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Lower Your Cholesterol Naturally
Have you heard the news? It's been all over the media. It seems a
new study out of the Baylor College of Medicine has confirmed what
I've been saying for a couple years now: herbal guggul extracts
which have been used for centuries in India can indeed play a
significant role in helping to reduce cholesterol levels.
Guggulsterones have been recognized and used in India for decades
as a cholesterol lowering herb. Now Western science seems to be
catching up with Eastern wisdom.
Tests performed at the Baylor College of Medicine in Houston show
that extracts from the resin or sap of the guggul tree appear to
lower cholesterol by targeting a receptor in the liver's cells
called the Farnesoid X Receptor or FXR. This is potentially great
news for those who are concerned with their cholesterol levels and
are interested in a natural alternative to prescription
Here's the details of the study directly from the Baylor College
Natural Cholesterol Fighter Shows the Way
HOUSTON-- (May 2, 2002)--Baylor College of Medicine scientists
studying a natural product used in Indian traditional medicine for
more than 2,500 years have unlocked the secret to its
cholesterol-lowering success and possibly opened the door to
production of more potent medicines.
Dr. David D. Moore, a professor in the department of molecular and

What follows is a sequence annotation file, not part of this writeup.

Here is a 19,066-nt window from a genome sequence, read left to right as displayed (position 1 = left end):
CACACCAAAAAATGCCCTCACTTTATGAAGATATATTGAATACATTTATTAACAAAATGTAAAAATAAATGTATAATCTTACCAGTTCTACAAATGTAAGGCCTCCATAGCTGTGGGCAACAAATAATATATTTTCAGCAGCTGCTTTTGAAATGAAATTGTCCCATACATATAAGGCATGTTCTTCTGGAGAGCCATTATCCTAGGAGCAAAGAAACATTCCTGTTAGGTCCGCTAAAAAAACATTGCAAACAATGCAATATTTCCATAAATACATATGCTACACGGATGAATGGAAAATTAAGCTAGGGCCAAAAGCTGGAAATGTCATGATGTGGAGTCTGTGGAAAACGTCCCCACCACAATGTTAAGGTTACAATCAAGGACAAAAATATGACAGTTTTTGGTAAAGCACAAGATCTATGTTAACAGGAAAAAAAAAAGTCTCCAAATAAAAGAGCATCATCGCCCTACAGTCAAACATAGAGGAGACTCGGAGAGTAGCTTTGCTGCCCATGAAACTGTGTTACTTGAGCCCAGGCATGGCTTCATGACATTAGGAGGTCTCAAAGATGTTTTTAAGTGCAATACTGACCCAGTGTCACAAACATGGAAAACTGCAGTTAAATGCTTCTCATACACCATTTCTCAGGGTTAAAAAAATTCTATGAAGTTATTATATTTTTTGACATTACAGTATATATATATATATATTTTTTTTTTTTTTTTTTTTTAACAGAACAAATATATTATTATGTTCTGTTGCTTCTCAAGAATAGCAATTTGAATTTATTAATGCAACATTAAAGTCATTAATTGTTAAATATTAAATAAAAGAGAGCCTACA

cellular biology, and fourth-year Ph.D. student Nancy L. Urizar
discovered that an extract of the resin of the guggul tree,
approved as a cholesterol-fighter in India, actually targets the
Farnesoid X Receptor (FXR). FXR is involved in regulation of the
cholesterol by monitoring levels of bile acids, which are produced
from cholesterol and released by the liver.
Working with Dr. David Mangelsdorf and Amy Liverman at the
University of Texas-Southwestern Medical Center in Dallas, and Dr.
Rich Heyman and colleagues at X-Ceptor Therapeutics in San Diego,
the researchers demonstrated that the steroid guggulsterone, which
is the active agent in the extract, blocks the activity of FXR.
Study results are reported in this week's issue of the journal
"It really does lower cholesterol in a number of clinical studies
in the Indian literature," said Moore. The only report in the
western medical literature combined the extract, called guggulipid,
with a cholesterol-lowering diet that reduced cholesterol 10
percent. The addition of guggulipid added another 10 percent
This study identifies FXR as a target for companies developing
drugs to affect cholesterol metabolism, he said. He and Urizar want
to study guggulsterone further to determine the biochemical reasons
for the cholesterol-lowering effect, what genes are involved and
how they affect the cell.
Guggulipid is available in health food stores in the United
States. Other claims for guggulipid are that it increases
metabolism, resulting in weight loss."While we have seen promising
results concerning the drug's cholesterol-reducing ability, there
is a lot out there . . . that we can't support," said Urizar.
While guggulsterones are certainly not a magic pill, and are no
substitute for a healthy and fit lifestyle, it seems they can play
a role in naturally controlling cholesterol levels. And that, my
friends, is very good news.
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